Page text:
This might look like the pitch of a great movie made in Hollywood starring African actors, but it isn’t.
On March 21st, the Africa Caucus at Harvard Kennedy School will be in downtown Douala, at the luxurious Sawa Novotel for the “Youth As Solution” conference. Besides the sweet candy and the exotic drinks on the menu, the best to come will certainly be the workshops between young Cameroonians entrepreneurs and leaders from the civil society. Discussions will be about the context and the perspectives of economic and social development in Africa with a focus on Cameroon.
The Africa Caucus at Harvard Kennedy School, is already used to those African’s treks. The Cameroonian edition will involve four members of the association, and will be led by the Cameroonian afro-enthusiastic Jacques Jonathan Nyemb. He brings with him some Harvard students such as John Kidenda from Kenya, Amandine Lobelle from Belgium and Claire Hassoun from Tunisia.
Cradle of leadership
Harvard University is a prominent member of the Ivy League. It is known as a cradle of leadership where seven U.S presidents, and multiple top world leaders and CEOs such as Barack Obama, Ngozi Okonjo-Iweala, Minister of Finance of Nigeria, and Elias Mudzuri, Minister of Energy and Power Development of Zimbabwe, attended classes.
The Africa Caucus at Harvard Kennedy School is one of the 60 clubs, caucuses, organizations and professional interest councils that are run and managed by the Harvard Kennedy School (HKS) student body. HKS is a public policy and public administration school, and one of Havard’s graduate and professional schools.
Staying true to the excellent reputation of Harvard, the Africa Caucus is home to Africans and sympathizers at Harvard Kennedy School. They intend to engage Africa and Afro-enthusiasts at HKS; to elevate Africa’s presence at school and beyond; and to build strong relationship on the long-term with practitioners on the ground and whenever possible, to do something for Africa.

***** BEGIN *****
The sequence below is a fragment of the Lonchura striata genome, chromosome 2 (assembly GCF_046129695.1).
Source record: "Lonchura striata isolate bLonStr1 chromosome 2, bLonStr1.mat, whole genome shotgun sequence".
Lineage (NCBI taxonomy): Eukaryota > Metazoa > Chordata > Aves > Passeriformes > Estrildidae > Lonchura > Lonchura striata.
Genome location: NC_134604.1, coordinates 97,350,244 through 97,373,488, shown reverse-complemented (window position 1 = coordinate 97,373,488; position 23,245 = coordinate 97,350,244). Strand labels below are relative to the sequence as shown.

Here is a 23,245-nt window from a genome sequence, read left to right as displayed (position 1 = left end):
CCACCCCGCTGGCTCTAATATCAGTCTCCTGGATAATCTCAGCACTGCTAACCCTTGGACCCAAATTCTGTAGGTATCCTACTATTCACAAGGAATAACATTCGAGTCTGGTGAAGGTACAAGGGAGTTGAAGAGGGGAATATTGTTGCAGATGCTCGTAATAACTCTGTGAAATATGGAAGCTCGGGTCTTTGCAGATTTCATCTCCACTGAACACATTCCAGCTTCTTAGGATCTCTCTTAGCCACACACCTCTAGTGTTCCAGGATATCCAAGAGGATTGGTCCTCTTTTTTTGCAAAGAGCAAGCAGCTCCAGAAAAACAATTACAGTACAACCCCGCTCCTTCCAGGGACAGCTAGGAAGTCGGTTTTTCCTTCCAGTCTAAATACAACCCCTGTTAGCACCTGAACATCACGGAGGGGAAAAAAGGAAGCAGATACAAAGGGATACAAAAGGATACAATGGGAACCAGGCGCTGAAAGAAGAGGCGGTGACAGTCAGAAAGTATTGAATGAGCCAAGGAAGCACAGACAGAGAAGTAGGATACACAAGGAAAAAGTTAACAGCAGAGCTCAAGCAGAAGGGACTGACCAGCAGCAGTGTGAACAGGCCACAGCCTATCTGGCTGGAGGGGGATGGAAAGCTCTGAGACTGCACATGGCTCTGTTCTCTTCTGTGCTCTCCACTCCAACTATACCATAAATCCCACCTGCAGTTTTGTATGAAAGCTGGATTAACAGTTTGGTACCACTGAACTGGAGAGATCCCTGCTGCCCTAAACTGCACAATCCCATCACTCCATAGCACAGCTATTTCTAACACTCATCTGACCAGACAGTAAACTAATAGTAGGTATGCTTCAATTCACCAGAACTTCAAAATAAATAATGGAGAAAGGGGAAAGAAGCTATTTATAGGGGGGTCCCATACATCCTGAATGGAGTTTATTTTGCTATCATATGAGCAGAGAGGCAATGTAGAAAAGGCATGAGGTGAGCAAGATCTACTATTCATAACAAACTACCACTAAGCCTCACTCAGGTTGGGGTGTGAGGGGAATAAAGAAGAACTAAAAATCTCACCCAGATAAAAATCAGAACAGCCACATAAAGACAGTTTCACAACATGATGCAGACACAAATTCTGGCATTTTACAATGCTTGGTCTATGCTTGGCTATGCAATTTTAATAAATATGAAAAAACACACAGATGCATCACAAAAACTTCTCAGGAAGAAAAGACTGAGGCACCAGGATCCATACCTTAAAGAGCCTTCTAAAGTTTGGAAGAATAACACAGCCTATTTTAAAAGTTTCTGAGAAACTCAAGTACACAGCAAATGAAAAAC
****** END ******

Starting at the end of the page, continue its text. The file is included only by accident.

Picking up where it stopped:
The Africa Caucus at Harvard Kennedy School ensures Africa’s great visibility through events, the Africa Policy Journal, and the annual African Development Conference. Those events are huge opportunities for the association to host African leaders. Great African figures such as Dr. Donald Kaberuka, Head of the African Development Bank; Mossadeck Bally, CEO of the Azalaï Group; or H.E Ambassador Amina S. Ali, Pemanent Representative of the African Union to the U.S. have participated to previous events.
Dreams for the New Africa
Such meetings are pretty rare enough on the Cameroonian soil to be noticed. The “Youth As Solution” conference is one of the few meetings which brings together the intelligentsia from the African Diaspora and beyond, as well as young local leaders and representatives from well-established companies.
Among those promising young Cameroonians, there will be Arthur Zang, Inventor of Cardiopad; Olivier Madiba, Founder of Kiro’o Games; Olivia Mukam-Wandji founder of Harambe Cameroon or Hiram Iyodi, President of The Cameroonian Youth Synergy (S.J.C) and Jean P. Ketcha, country ambassador of Africa 2.0. Together they will share their views on the incoming New Africa.
The stakes are huge. By 2050, Africa’s population will be the largest of the world with 2.5 billion inhabitants, where the youth already accounts for almost 60% of the population. In addition, the fast growing economies of sub-Saharan countries will be higher than the 5.2% growth seen in 2014.
It is therefore urgent and important to anticipate on these changes. Some questions therefore arise: what is the role of women in these changes? How could education, culture and media tighten it? And how would civil society guide it?
We will have some answers on March 21st…
Louis Gilbert Bissek.